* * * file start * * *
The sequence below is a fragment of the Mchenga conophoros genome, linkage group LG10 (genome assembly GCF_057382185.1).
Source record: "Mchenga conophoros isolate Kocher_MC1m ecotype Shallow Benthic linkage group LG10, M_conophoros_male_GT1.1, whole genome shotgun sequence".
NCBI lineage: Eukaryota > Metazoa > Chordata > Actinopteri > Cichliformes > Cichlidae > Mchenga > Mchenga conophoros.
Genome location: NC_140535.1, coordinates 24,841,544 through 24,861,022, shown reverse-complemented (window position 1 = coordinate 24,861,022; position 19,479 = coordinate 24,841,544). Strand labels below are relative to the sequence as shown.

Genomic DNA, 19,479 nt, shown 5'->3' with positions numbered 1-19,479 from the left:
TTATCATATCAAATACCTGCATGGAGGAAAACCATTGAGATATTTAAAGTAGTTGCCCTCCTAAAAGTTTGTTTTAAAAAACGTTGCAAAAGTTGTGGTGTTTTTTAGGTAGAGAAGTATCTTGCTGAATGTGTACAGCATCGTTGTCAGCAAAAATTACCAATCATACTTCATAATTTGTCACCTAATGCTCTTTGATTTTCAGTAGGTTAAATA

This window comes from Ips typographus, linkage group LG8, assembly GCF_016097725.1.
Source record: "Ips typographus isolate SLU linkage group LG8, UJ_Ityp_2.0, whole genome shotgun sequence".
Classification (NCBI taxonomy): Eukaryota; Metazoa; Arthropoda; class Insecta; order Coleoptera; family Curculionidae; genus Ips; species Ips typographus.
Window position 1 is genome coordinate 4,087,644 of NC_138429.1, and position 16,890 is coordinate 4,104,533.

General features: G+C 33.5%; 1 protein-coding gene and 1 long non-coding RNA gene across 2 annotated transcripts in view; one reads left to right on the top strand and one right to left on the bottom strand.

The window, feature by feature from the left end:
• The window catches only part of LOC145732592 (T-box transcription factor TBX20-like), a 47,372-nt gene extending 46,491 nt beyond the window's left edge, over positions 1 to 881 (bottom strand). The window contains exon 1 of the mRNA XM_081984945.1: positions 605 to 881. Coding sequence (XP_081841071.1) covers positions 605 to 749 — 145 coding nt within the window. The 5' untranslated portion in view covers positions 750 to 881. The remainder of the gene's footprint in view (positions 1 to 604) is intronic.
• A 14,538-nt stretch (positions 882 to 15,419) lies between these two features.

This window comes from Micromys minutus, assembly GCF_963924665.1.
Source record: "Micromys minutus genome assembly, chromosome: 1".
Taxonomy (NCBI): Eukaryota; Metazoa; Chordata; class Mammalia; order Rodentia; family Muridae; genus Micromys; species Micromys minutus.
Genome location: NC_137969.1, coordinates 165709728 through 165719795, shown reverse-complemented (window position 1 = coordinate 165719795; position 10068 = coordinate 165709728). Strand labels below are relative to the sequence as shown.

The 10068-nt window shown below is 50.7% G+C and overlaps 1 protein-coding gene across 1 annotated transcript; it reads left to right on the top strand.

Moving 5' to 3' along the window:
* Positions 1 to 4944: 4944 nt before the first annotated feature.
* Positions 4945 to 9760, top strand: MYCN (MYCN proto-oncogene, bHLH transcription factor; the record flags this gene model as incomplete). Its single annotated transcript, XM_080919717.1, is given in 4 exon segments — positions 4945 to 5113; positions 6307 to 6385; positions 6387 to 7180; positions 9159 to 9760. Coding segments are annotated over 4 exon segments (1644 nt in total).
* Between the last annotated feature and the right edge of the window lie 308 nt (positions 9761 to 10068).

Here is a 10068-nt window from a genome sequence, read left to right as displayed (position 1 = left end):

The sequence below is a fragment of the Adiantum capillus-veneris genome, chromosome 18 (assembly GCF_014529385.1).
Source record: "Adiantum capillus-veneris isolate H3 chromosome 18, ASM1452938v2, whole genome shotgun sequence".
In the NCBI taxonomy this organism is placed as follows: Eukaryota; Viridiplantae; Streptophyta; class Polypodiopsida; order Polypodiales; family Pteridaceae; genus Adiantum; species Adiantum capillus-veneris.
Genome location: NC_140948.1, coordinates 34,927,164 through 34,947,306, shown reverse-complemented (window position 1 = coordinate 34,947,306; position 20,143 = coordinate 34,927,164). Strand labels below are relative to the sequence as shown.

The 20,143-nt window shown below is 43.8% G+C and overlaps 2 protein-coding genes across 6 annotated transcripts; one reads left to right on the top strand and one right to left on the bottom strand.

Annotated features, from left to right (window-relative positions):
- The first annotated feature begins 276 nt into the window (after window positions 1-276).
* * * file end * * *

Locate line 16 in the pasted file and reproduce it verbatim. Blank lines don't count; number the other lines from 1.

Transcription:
Source record: "Micromys minutus genome assembly, chromosome: 1".